“ACCORDING to results from the Hygiene Promotion and Illness Reduction study, children aged five years or under experienced significantly fewer respiratory, gastrointestinal, and skin diseases when their families participated in intensive hygiene education plus the use of hygiene products.

The results of the three year study, which was conducted in impoverished urban communities in South Africa and presented during the 13th International Congress on Infectious Diseases (ICID) held in Kuala Lumpur recently, also show that hygiene education alone offers meaningful improvements in illness reduction compared to no education at the start of the study.

However when effective hygiene products (antibacterial soap, surface cleanser/disinfectant, and skin antiseptic) were used in addition to education, an even greater reduction in the risk of illness was noted”.


Prof. Eugene Cole

Prof. Eugene Cole

“The study was developed and conducted under the guidance of the Health and Hygiene Promotion Partnership (HPP), a community-based project founded in 2005 by cooperation between Reckitt Benckiser Inc and Brigham Young University [lead investigator Dr Eugene Cole], with members of the participating housing communities, under the approval of the Cape Town City Health Department”.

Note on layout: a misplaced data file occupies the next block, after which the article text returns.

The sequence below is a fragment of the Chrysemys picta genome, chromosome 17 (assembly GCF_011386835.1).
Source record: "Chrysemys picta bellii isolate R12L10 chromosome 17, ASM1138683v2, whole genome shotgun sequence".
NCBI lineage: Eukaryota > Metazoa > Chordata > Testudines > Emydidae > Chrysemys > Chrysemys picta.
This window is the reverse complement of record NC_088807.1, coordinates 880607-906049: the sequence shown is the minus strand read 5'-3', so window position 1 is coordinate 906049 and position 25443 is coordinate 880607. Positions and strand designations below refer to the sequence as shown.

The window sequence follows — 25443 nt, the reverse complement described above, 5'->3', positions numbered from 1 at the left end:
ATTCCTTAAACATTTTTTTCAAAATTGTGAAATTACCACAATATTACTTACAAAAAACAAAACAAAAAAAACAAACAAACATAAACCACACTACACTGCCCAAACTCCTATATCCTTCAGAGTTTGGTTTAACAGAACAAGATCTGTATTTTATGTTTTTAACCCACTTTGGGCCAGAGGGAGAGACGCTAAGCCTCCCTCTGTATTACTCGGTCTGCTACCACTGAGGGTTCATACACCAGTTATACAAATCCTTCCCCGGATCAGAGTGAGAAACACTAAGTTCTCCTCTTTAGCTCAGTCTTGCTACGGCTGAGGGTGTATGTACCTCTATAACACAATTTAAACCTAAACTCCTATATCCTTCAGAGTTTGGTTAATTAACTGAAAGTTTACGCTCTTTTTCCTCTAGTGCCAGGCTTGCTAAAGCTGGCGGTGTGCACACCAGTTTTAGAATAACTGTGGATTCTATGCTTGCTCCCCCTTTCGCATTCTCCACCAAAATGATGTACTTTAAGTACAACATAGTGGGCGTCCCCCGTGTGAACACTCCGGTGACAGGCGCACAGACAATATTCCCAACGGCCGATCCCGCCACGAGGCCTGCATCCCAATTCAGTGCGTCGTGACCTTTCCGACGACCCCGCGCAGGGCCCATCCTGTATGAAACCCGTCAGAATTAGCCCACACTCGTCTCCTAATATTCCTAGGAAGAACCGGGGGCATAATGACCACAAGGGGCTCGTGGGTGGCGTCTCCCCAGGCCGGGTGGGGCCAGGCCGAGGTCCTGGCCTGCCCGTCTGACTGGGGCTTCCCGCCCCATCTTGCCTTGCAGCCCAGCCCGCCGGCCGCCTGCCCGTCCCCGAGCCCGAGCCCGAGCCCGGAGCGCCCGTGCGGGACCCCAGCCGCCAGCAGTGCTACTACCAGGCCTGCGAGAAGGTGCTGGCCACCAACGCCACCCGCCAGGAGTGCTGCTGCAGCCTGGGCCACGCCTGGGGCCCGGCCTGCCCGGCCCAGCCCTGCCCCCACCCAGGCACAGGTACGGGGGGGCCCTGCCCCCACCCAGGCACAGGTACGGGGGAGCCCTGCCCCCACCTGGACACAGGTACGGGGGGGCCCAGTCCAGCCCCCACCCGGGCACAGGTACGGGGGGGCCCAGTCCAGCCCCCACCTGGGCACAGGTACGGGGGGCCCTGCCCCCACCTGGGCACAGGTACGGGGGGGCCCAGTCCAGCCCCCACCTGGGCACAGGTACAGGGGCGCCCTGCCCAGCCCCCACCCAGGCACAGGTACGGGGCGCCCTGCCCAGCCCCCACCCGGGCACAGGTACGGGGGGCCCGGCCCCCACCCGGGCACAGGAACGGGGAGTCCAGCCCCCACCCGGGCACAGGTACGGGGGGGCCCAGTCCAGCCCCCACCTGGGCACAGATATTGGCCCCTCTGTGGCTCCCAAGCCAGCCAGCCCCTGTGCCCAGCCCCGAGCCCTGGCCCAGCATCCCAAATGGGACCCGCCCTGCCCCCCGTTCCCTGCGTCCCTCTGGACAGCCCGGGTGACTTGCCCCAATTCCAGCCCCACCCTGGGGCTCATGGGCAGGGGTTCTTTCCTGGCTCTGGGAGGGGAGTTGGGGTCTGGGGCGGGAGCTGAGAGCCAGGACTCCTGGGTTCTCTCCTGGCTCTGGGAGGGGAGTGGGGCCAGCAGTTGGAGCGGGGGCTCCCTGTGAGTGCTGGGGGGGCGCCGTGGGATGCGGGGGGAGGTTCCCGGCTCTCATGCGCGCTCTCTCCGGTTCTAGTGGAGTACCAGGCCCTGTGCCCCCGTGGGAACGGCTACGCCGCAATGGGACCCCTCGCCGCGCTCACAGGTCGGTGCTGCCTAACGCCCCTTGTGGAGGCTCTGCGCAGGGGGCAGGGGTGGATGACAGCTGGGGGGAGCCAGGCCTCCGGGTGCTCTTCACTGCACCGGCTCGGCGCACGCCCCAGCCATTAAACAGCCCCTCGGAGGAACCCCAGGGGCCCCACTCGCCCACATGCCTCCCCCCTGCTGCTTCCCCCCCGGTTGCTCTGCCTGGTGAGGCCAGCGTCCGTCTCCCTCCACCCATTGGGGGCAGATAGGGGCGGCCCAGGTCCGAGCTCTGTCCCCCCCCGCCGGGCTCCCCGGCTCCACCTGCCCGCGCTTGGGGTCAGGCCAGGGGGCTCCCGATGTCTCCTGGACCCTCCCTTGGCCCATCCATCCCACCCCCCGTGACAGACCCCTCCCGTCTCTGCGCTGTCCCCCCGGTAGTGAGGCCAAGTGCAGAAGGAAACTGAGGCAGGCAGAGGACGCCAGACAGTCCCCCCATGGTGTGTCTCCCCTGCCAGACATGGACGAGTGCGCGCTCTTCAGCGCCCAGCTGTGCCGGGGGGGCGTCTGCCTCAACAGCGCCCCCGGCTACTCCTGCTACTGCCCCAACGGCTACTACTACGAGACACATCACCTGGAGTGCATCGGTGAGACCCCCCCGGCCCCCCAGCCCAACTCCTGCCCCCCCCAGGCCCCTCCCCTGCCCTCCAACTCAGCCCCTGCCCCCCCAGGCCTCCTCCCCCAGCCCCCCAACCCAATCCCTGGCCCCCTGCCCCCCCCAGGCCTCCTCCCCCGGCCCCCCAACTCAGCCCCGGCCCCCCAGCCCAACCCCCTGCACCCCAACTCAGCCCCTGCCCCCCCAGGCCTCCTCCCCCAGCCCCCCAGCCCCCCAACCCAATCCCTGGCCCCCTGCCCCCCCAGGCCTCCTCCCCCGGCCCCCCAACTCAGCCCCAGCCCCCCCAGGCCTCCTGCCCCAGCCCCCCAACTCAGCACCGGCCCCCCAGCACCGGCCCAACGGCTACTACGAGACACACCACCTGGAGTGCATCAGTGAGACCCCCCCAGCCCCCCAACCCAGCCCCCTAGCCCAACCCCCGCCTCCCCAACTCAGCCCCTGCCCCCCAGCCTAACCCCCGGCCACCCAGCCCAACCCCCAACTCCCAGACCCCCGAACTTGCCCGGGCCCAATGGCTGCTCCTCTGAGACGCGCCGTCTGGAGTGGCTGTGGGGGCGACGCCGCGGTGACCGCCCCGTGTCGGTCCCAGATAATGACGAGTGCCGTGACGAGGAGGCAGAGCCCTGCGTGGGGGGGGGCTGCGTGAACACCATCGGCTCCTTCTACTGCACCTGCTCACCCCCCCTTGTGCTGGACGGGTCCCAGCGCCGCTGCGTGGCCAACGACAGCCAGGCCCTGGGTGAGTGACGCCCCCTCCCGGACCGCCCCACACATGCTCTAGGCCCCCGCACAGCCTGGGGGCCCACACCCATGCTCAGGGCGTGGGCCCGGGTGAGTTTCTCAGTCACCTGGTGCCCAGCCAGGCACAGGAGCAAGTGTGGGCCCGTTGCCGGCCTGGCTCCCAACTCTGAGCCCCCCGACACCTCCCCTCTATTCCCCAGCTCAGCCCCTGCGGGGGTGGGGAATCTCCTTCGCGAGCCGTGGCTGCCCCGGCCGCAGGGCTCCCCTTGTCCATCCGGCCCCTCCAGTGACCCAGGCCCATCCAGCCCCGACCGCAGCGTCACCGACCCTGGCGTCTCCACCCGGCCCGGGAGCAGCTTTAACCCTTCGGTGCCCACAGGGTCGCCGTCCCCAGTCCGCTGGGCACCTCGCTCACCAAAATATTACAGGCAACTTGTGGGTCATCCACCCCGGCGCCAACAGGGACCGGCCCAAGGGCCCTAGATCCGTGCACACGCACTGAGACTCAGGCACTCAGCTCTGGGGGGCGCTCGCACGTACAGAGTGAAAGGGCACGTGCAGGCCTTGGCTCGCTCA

1. Cole E, Hawkley M, Rubino J, McCue K, Crookston B, and Dixon J. Comprehensive family hygiene promotion in peri-urban Cape Town: Gastrointestinal and skin disease reduction in children under five. 13th ICID; Read abstract no 68.012.

2. Cole E, Crookston B, Rubino J, McCue K, Hawkley M, and Dixon J. Comprehensive family hygiene promotion in peri-urban Cape Town: Reduction of respiratory illness in children under five. 13th ICID; Read abstract no 68.030

Read more: The Star Online (Malaysia), 06 July 2008

See also: Aeysha Kassiem, How to cut infection, Cape Times / IOL,  22 Jul 2008

Uganda – 80% slum dwellers lack pit-latrines

CLOSE to 80% of slum dwellers in Kampala lack access to toilets, a study conducted by Action Aid International has said.

The study that was carried out in Kawempe division attributed the problem to inadequate funding by the Government to the water and sanitation sectors.

“It is rather unfortunate that in this era, 79% of the slum dwellers can’t access toilets. This has compounded the sanitation problem,” said country director, Charles Busingye.

Read More – New Vision Online

According to the population census of 2002, there are over 1.5 million people living in Kampala slums.

New paradigm for periurban WatSan

Prof. Duncan Mara, University of Leeds, has made the paper he co-authored with Dr Graham Alabaster of UN-Habitat, “A new paradigm for low-cost urban water supplies and sanitation in developing countries” [Water Policy 10 (2), 119−129, doi:10.2166/wp.2008.034] available on-line − pdf here, and more info here.

In his blog Mara says: “the New Paradigm is very simply stated: Supply water and sanitation to groups of households, not individual households. Why? Because it’s much cheaper − and likely to be one of the main ways the MDG sanitation target can be met”.

  Standpipe cooperative (Dunca Mara)